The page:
But he’d also experienced such relief when he discovered Sirius was innocent, because this constituted friendship once more. He’d grown up in the wake of James’s death and the years that followed, and grew to sorely miss having someone to depend on. Having Sirius back would be like reliving their youth; it meant unconditional camaraderie and acceptance, and there was no James anymore for Sirius to give it to – which left Remus. Remus eagerly anticipated that closeness and affection – of being someone’s very best friend.
But Sirius was not interested in filling the hole left by James, and Remus fell into the old second-place routine again. Remus soon learned why – Sirius came to regard Harry as a version of his father. And now there was Nora, who had surely surpassed him, and Remus wasn’t really all that needed. He was just someone for Sirius to vent to every now and again about his feelings for Nora Prewett.
Remus opened the curtains, surveying the steady rainfall. He knew none of these thoughts were true. James and Sirius had tried to include him the best they could, and after Sirius got out of Azkaban and proved he hadn’t betrayed James and Lily, he embraced Remus like a brother. Sirius was an outstanding person to have as a friend, because his loyalty could not be matched. Sirius knew the old days were dead and he whole-heartedly loved Remus and considered him his best mate. He was a good man, and he had enormous presence. And because of all these remarkable traits, Remus was jealous and he wished Sirius wasn’t such a good person. It made him feel bad that he was sitting here picking his friend apart when he knew Sirius would never, ever think this way about Remus. Which just made him more resentful.
He could never be such a good friend. Perhaps that’s why they’d all thought he was the one feeding information to Voldemort about the Potters.
Life was so easy for Sirius, and Remus had been dealt a bad hand. It’s only natural to spend a few bitter moments contrasting the two. Right? Remus sighed again. “You’ve got to quit feeling sorry for yourself,” he said out loud. “Sirius didn’t make you a werewolf and Sirius didn’t refuse to employ you. And you’ve got to stop talking to yourself before you get so crazy that your conscience talks back.”
He checked his watch. Nothing wrong with being a little early, right? Sirius always welcomed visitors, and Tonks was probably there already, chatting with Nora. Remus wondered if Sirius had told Nora about his feelings for Tonks, and then in turn if Nora had told Tonks. But he knew, inwardly, that Sirius was too loyal to spill any of his secrets. Remus really did not deserve to have such a great friend, not when he delighted in tearing him down during private moments like these.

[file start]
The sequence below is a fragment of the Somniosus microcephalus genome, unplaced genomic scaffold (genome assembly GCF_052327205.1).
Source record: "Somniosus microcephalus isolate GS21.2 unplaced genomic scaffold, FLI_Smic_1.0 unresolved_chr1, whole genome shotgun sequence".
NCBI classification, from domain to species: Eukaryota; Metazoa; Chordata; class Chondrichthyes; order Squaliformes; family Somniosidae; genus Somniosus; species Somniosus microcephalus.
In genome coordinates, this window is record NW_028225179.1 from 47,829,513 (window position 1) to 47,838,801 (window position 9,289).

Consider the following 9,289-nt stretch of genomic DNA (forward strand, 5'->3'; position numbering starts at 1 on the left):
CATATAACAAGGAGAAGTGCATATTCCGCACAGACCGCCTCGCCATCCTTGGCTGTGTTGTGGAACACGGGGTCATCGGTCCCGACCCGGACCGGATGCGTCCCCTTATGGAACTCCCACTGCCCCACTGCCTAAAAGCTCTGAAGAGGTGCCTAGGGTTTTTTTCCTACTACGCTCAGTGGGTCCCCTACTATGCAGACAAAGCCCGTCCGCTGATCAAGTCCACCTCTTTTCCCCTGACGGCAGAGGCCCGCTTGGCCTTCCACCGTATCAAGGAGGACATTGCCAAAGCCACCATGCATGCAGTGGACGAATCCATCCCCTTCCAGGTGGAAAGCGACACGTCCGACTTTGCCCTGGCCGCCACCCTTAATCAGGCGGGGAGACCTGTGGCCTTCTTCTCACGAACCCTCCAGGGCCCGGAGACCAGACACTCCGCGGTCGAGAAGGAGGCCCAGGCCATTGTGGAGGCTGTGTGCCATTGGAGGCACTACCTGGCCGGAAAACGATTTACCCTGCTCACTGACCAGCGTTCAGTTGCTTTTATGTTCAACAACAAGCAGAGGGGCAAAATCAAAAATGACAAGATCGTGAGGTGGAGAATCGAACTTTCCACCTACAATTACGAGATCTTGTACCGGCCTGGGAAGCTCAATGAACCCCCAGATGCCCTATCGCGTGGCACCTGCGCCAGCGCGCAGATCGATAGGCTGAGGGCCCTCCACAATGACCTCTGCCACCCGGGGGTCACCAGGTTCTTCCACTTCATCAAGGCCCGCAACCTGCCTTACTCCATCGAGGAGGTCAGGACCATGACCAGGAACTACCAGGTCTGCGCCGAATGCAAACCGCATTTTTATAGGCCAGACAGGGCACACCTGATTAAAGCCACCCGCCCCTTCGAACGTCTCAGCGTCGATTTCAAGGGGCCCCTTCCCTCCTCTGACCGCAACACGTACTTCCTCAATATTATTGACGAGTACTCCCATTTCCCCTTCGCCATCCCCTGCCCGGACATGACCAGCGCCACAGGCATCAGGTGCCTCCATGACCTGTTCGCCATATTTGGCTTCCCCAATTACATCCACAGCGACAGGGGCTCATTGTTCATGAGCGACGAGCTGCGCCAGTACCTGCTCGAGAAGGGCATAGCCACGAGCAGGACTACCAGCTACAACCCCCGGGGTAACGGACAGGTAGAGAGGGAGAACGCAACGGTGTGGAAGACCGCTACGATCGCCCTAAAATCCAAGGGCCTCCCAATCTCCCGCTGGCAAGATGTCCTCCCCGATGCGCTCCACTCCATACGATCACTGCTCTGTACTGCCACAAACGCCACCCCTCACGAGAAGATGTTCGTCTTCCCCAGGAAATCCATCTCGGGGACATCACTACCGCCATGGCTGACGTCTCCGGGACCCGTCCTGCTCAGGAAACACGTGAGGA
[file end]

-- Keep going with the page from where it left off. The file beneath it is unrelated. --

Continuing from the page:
He jumped. It was Tonks, looking disheveled and stomping in from the hallway. He wondered if she could tell he was thinking about her just by his expression, and hastened to appear not so bewildered. How long had she been in his house? What all had he said out loud? He could have declared his love for her and not even realized it. He endeavored to keep his heartbeat in check, painfully worrying that she’d heard him saying something about her.
“So you already know, then?” she demanded angrily.
“Er – what?” He was panicking now.
“You’ve already been to Grimmauld Place,” she accused. “You could have told me, you know.”
“What are you talking about?” he asked, baffled. “I was just getting ready to leave. I haven’t been there yet. Why – is something going on over there?”
“Oh!” she cried. “I thought you knew because you look so distraught…” she bit her lip, bracing herself as though she was about to smite a heavy blow. “I’ve just been to Grimmauld Place, Remus, and no one’s there. It’s empty.”
He stood to his feet, alarm dawning over his features. “What?”
“Come on,” she said. “See for yourself.”
Moments later, Nora and Remus apparated on the front stoop of Number Twelve. He unlocked the door with his wand and stepped inside, and immediately knew Tonks was right. Nora’s green traveling cloak, and Sirius’s woolen grey one, were both missing from their hooks just inside the entrance corridor. And right there on the little table was a note in Sirius’s handwriting.
“What’s that?” Tonks asked. “I must have missed it.” Remus finished reading and handed it to her, his eyes darkening. She read:
Dear Whoever Reads This,
Obviously, we are not here. I have no idea where we’re going, and I honestly don’t care. I’d just like to get away from the smell of the place. So consider us going on a nice little holiday! We’ll be back…whenever.
Sirius and Nora
“Oh, Padfoot,” Remus murmured. “Rash, reckless Padfoot…” Tonks was still opening cupboards in hopes that she might find them hiding in there, but Remus knew the house was empty. “I could have predicted this,” he told her sourly. “It was only a matter of time before all of Sirius’s pent-up energy exploded out of him one way or the other.”
“What’re we going to tell Dumbledore?” Tonks whispered. “The owl post gets intercepted and I don’t want Umbridge catching wind of anything.”
“We tell him the dog got out of his fence and the bird’s left her cage,” Remus responded with a sigh. “Umbridge won’t understand that, but Albus will.”
Tonks tried not to smile. She knew that Sirius didn’t get enough credit for how cunning he really was, and Nora wasn’t a fool. The sudden vacancy of Grimmauld Place wasn’t nearly so much about recklessness as it was about purpose and desperation. And sometimes those two elements had a negative impact, but often they got a lot of work done. For all the Order knew, Nora and Sirius were about to accomplish more than any of the others had collectively. Maybe not – but it was a possibility. “Stop fussing, Remus,” she replied. “They’ll be fine.”